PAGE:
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Depression in Senior Citizens

While many believe it to be true, depression is not a normal part of the aging process.  However, many older people begin to suffer from depression as they age.

  • The lessening of health and mobility
  • The possibility of forced retirement
  • The demands of caring for an aging spouse
  • The loss of a spouse and many others closest to you
  • Taking a back seat to the lives of your family members

Many of the events of older adulthood can put you at risk of depression, but when it is correctly diagnosed, it is highly treatable.

A Common Issues Being Overlooked

Senior depression is under diagnosed.  Many doctors can account for symptoms such as insomnia or fatigue as the normal signs of getting older.  Some seniors are reluctant to disclose all of their symptoms to their doctors for fear of looking weak or being forced into an assisted living situation.  In many cases, depression in older adults comes out when another disease or illness comes out.  Many of the symptoms of depression are misinterpreted as symptoms of an existing condition.

Identifying Depression In The Elderly

In order to diagnose depression in seniors, doctors will often administer a Geriatric Depression Scale test that is 30 questions of yes or no that are designed to screen for depressive symptoms in geriatric patients.  Some of the symptoms of depression include:

  • Feelings of worthlessness
  • Sadness
  • Fatigue
  • Insomnia
  • Memory Loss
  • Irritability
  • Loss of enjoyment in activities that once brought pleasure
  • Changes in eating patterns
  • Lack of concentration
  • Feelings of guilt
  • Hopelessness
  • Fear of death

Should any of these symptoms last longer than two weeks and become strong enough that it influences your social, professional, or familial life, seek medical attention immediately.

There are many different circumstances that can bring on depression.  Particularly with senior citizens, a fear of death and the loss of the people to whom they have been the closest can bring on depression.  Losing your spouse and your closest friends is going to be difficult at any age.  It is particularly difficult for seniors who sometimes have only those similarly aged people to depend upon.  A woman with no children who loses her spouse is likely going to feel very alone in the world.  This can bring on feelings of depression.  Medical difficulties such as the use of certain medications, mental disorders common to people who are aging such as dementia, or vascular problems can bring on depression in older people.

Treating Depression in Senior Citizens

When a doctor suspects that a patient is suffering from depression, he or she will want to rule out any potential physical causes of the illness.  You are likely to receive a full physical exam and a number of common medical tests such as blood test, livers tests, and thyroid tests.  Provided that these tests exclude a physical cause, your doctor will then proceed to the conventional psychological testing for depression.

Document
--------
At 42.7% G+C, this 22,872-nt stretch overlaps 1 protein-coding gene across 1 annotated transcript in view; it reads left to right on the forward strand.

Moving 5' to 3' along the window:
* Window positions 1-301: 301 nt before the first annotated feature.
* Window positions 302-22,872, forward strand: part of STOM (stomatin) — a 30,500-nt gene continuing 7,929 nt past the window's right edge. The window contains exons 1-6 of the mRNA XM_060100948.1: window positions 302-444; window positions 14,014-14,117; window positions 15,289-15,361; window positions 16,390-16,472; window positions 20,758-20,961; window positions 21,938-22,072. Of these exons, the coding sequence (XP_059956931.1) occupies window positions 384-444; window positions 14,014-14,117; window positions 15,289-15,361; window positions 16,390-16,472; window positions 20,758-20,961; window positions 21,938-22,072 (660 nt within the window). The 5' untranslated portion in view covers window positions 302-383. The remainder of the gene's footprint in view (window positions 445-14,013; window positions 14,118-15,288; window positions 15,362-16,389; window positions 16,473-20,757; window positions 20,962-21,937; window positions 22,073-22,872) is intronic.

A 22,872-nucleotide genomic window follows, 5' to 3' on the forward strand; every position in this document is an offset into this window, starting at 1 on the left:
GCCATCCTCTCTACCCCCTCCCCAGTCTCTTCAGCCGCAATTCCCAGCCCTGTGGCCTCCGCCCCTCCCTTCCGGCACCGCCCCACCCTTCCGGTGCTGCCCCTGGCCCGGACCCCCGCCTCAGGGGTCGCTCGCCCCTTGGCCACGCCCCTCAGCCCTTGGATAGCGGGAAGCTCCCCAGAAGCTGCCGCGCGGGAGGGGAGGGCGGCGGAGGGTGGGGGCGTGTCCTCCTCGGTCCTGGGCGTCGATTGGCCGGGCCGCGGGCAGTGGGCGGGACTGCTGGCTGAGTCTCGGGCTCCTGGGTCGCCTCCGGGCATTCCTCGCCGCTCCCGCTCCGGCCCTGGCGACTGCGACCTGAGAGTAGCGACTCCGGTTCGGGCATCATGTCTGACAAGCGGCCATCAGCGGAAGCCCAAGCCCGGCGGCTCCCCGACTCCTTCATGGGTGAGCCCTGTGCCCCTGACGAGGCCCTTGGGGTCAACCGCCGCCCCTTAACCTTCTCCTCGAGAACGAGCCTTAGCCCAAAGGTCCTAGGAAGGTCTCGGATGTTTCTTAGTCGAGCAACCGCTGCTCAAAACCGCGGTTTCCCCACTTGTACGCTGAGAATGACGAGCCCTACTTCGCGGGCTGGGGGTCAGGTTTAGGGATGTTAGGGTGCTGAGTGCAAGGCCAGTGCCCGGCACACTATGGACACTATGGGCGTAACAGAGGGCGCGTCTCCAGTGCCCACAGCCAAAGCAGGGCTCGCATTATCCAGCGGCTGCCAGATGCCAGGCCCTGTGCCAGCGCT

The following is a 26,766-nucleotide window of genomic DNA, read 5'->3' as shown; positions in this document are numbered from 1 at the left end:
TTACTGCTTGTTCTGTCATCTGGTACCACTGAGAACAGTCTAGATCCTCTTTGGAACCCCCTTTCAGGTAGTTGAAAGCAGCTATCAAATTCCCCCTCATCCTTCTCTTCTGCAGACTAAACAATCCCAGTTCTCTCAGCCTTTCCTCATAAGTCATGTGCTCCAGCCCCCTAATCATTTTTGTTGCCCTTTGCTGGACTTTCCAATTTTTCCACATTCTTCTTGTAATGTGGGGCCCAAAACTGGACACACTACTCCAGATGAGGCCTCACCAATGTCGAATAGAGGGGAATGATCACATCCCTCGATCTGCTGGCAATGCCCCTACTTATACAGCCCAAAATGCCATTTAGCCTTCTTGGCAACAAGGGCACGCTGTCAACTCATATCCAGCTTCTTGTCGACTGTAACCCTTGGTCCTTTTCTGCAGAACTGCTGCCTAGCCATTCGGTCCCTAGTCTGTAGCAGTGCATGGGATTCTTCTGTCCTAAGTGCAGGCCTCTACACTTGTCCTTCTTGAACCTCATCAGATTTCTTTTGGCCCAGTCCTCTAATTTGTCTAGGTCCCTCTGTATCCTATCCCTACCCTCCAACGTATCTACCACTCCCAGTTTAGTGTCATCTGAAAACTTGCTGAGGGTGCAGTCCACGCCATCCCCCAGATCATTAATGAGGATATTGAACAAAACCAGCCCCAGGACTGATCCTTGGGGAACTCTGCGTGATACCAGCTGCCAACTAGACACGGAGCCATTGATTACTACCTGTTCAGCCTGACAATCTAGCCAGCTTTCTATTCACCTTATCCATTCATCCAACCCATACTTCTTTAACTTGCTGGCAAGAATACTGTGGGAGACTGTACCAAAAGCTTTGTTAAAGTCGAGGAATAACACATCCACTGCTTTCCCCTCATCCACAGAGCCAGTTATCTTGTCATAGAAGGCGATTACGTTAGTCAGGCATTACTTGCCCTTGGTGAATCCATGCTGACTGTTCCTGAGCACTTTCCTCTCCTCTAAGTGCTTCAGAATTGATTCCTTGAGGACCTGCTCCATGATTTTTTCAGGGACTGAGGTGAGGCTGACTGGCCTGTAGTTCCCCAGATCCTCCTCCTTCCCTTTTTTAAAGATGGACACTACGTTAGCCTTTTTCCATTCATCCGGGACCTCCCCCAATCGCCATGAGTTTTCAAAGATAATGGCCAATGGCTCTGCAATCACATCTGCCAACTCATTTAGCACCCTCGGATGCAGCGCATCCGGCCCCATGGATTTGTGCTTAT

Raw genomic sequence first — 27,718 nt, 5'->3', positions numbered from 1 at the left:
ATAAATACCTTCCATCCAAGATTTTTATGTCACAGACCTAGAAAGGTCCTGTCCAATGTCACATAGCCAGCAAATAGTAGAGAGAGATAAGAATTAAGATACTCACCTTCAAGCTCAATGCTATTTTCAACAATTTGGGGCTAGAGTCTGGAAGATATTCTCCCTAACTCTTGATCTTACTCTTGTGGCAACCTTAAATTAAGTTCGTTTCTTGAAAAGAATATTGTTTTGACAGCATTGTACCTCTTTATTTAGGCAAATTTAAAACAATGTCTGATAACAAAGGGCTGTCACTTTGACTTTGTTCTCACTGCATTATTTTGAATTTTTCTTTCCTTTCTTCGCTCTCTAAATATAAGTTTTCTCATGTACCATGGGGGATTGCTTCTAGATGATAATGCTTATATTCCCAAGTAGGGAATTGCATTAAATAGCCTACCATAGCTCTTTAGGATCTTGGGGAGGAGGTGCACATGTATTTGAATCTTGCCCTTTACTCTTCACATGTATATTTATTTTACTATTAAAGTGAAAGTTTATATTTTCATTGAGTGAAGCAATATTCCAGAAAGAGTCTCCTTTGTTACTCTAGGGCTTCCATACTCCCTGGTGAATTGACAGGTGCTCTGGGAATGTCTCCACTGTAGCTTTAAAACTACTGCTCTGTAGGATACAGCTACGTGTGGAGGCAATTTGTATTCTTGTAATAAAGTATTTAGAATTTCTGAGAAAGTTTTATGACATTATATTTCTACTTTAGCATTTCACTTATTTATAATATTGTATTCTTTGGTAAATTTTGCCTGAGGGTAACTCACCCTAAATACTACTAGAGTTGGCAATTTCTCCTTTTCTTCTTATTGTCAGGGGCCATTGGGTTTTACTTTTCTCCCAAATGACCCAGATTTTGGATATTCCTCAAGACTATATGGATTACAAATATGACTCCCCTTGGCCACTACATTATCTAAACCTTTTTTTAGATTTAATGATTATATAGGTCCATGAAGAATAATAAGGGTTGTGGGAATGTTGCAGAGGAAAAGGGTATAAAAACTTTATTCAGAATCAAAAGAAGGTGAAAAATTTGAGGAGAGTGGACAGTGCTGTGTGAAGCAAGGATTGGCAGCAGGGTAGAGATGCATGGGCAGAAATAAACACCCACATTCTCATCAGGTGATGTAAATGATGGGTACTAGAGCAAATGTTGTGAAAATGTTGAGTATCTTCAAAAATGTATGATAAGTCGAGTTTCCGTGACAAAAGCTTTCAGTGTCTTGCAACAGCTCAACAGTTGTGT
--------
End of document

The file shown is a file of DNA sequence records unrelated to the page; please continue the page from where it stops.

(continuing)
Generally, senior patients response very well to the typical depression treatments of antidepressant medications and psychotherapy.  The recovery rate for seniors is very high once the condition is diagnosed.  The more difficult part of the treatment for depression in seniors is lifestyle modification.  In younger people, one of the suggestions that is often offered is to increase physical and social activity.  This can be very helpful for senior citizens as well, but it can sometimes be difficult to coordinate.  Exercise will certainly elevate your mood and help to keep you in good physical health which helps your mental health, but many older people are beyond the point where this is a possibility.  However, any movement is good movement and can be of good use.

Some seniors who experience depression because of social isolation would do well to find some other seniors in the area with whom to visit or share time together.  Sometimes it is possible for local social service organizations or church families to visit people who have limited mobility so that they can benefit from some social interaction.  Visitations can be a help not only to keep the older adults social, but also to monitor any other on-going conditions that could appear between doctor’s visits.

No one should have to live with untreated depression.  Current treatments work well enough that there should be no reason for suffering.  If you are an older adult, and you are experiencing the symptoms of depression, talk to your doctor or seek out the help of a mental health professional.  The sooner you speak up, the sooner you will start to feel like yourself again.

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